• Alleviate symptoms of hypothyroidism
  • Normalize the thyroid stimulating hormone (TSH) level
  • Reduce the size of an enlarged thyroid (goiter) if present
  • Avoid overtreatment (becoming hyperthyroid)

Levothyroxine

Levothyroxine—also called l-thyroxine and L-T4—is a synthetic form of the T4 (thyroxine) hormone. T4 is the storage hormone, and it must be converted into T3, the active hormone, to be used by your cells.

Levothyroxine is the drug of choice for the treatment of hypothyroidism. In the United States, brand names are Synthroid, Levoxyl, Unithroid, and Tirosint.

Liothyronine

Liothyronine is a synthetic form of T3 (triiodothyronine). Brand names of liothyronine in the United States are Cytomel and Triostat.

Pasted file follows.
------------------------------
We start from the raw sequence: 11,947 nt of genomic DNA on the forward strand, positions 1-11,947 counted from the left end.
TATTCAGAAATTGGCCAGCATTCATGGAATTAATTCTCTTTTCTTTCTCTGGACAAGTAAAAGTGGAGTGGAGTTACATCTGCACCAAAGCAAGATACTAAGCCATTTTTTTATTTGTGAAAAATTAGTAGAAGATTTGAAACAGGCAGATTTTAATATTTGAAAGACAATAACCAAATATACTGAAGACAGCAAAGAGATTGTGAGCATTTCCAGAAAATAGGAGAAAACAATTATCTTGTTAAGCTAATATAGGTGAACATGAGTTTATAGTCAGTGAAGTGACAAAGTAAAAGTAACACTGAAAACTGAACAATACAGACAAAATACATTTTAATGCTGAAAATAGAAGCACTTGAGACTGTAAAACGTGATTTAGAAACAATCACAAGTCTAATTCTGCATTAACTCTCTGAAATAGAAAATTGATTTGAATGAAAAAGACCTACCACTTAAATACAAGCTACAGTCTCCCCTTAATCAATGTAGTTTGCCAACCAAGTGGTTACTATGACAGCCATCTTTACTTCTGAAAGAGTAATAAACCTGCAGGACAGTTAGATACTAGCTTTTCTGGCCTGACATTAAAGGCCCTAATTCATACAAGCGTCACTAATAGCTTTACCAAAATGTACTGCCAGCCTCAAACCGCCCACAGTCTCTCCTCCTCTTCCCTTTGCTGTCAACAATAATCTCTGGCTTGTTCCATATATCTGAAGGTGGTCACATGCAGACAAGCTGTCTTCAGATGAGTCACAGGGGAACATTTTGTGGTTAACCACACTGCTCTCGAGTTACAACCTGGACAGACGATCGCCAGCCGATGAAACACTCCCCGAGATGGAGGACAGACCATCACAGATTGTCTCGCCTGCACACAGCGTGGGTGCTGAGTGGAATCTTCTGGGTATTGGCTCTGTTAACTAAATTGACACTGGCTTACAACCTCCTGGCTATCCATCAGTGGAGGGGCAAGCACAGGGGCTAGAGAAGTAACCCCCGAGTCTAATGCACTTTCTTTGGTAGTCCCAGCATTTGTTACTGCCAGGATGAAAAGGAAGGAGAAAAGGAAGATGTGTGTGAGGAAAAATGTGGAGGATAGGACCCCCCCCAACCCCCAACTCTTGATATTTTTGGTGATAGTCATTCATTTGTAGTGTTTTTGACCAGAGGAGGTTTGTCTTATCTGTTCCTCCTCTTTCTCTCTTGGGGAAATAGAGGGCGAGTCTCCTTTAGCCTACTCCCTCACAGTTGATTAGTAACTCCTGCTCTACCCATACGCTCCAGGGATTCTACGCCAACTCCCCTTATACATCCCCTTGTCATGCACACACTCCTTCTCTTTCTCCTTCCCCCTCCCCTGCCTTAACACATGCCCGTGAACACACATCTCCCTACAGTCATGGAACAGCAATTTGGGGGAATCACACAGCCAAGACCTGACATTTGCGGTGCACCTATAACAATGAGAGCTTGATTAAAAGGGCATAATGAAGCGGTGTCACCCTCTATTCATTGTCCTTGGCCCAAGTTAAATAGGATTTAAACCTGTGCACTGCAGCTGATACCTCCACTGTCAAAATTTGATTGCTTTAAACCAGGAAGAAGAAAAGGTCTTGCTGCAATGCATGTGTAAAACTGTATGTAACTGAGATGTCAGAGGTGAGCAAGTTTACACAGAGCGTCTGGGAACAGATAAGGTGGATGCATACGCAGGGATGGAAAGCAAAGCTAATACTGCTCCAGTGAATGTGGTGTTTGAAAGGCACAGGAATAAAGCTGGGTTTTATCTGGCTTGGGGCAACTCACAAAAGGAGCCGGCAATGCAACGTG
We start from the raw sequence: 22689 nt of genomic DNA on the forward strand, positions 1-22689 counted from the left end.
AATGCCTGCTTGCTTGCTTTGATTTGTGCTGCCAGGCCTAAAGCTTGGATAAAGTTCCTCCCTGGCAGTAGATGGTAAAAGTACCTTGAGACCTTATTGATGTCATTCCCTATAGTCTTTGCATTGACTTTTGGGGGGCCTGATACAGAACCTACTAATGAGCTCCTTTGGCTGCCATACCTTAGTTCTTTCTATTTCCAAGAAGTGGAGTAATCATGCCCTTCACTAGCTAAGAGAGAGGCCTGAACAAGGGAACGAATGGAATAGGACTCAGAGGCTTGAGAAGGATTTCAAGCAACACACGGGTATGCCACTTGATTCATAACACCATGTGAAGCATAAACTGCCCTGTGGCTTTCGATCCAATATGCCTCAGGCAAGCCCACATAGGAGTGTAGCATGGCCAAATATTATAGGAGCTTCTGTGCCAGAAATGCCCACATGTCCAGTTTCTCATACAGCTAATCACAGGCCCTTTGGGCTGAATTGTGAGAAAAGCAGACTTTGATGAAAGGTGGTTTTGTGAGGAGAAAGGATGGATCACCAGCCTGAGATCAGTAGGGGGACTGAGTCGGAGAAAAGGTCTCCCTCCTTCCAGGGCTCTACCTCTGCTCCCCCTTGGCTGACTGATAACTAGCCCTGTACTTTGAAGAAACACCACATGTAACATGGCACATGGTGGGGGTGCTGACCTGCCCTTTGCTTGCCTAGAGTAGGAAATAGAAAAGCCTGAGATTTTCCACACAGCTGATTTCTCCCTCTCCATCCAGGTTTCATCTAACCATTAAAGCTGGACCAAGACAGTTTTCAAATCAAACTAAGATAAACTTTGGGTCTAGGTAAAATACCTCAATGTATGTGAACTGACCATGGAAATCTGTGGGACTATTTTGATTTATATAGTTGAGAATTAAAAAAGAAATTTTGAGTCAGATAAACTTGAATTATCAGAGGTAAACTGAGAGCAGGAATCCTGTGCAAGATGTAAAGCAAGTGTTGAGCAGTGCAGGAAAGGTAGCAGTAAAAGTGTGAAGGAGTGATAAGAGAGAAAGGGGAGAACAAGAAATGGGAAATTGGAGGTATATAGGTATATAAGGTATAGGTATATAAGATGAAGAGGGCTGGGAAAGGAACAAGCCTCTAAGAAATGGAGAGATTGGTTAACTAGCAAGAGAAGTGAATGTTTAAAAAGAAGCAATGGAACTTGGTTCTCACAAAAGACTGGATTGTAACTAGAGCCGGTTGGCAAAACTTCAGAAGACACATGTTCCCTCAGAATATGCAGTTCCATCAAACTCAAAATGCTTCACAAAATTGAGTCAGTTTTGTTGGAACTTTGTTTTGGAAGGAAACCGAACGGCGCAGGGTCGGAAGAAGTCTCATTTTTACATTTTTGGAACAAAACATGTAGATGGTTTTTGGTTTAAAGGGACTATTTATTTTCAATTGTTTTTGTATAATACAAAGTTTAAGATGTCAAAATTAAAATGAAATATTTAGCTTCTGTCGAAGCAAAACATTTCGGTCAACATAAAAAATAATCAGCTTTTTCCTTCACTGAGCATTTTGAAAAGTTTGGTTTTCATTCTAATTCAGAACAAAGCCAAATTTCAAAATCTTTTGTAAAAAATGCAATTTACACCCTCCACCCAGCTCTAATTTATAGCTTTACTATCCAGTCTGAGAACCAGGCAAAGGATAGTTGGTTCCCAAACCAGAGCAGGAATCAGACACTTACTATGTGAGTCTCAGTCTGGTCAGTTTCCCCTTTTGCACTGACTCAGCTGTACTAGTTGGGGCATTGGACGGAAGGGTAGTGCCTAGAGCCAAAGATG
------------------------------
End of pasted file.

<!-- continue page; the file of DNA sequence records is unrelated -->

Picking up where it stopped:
Due to the fact that experts, for the most part, recommend T4-monotherapy and not combination T4/T3 therapy for treating hypothyroidism, this medication is not commonly prescribed.

Research is ongoing about whether combination T4/T3 therapy may benefit a subgroup of people with hypothyroidism who have a certain genetic mutation. Keeping abreast of this research is valuable, as it may alter your thyroid care in the future.

Natural Desiccated Thyroid

Natural desiccated thyroid—also known as NDT, natural thyroid, or porcine thyroid,—is a prescription drug derived from the dried thyroid glands of pigs. NDT contains both T4 and T3.

Common brands are Armour Thyroid and Nature-throid, and a generic is also available.

Most endocrinologists and many mainstream physicians do not support or prescribe the use of natural desiccated thyroid drugs; this is because they are combination drugs and because the ratio of T4 to T3 does not match up to the ratio of T4 to T3 in humans. That said, certain select patients may respond well to NDT.